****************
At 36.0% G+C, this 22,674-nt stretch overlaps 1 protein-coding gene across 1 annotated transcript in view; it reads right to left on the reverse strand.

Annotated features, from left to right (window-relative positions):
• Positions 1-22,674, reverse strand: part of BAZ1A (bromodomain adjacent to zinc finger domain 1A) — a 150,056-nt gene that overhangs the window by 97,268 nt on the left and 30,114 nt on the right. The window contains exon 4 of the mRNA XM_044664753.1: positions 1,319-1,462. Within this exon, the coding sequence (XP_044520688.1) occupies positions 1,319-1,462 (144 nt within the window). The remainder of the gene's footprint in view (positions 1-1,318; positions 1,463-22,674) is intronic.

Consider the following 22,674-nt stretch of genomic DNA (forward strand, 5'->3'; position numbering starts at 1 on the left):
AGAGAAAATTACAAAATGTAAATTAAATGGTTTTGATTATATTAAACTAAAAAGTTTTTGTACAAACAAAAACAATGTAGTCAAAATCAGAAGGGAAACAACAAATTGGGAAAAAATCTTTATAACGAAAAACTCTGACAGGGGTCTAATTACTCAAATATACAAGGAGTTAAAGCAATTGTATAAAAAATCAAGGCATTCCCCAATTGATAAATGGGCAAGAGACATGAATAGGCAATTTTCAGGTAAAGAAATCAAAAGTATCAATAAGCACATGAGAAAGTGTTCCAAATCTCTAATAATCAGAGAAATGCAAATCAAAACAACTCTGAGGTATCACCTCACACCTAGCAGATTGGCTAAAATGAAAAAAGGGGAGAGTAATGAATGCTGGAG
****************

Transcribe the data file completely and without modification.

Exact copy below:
At 36.0% G+C, this 22,674-nt stretch overlaps 1 protein-coding gene across 1 annotated transcript in view; it reads right to left on the reverse strand.

Annotated features, from left to right (window-relative positions):
• Positions 1-22,674, reverse strand: part of BAZ1A (bromodomain adjacent to zinc finger domain 1A) — a 150,056-nt gene that overhangs the window by 97,268 nt on the left and 30,114 nt on the right. The window contains exon 4 of the mRNA XM_044664753.1: positions 1,319-1,462. Within this exon, the coding sequence (XP_044520688.1) occupies positions 1,319-1,462 (144 nt within the window). The remainder of the gene's footprint in view (positions 1-1,318; positions 1,463-22,674) is intronic.

Consider the following 22,674-nt stretch of genomic DNA (forward strand, 5'->3'; position numbering starts at 1 on the left):
AGAGAAAATTACAAAATGTAAATTAAATGGTTTTGATTATATTAAACTAAAAAGTTTTTGTACAAACAAAAACAATGTAGTCAAAATCAGAAGGGAAACAACAAATTGGGAAAAAATCTTTATAACGAAAAACTCTGACAGGGGTCTAATTACTCAAATATACAAGGAGTTAAAGCAATTGTATAAAAAATCAAGGCATTCCCCAATTGATAAATGGGCAAGAGACATGAATAGGCAATTTTCAGGTAAAGAAATCAAAAGTATCAATAAGCACATGAGAAAGTGTTCCAAATCTCTAATAATCAGAGAAATGCAAATCAAAACAACTCTGAGGTATCACCTCACACCTAGCAGATTGGCTAAAATGAAAAAAGGGGAGAGTAATGAATGCTGGAG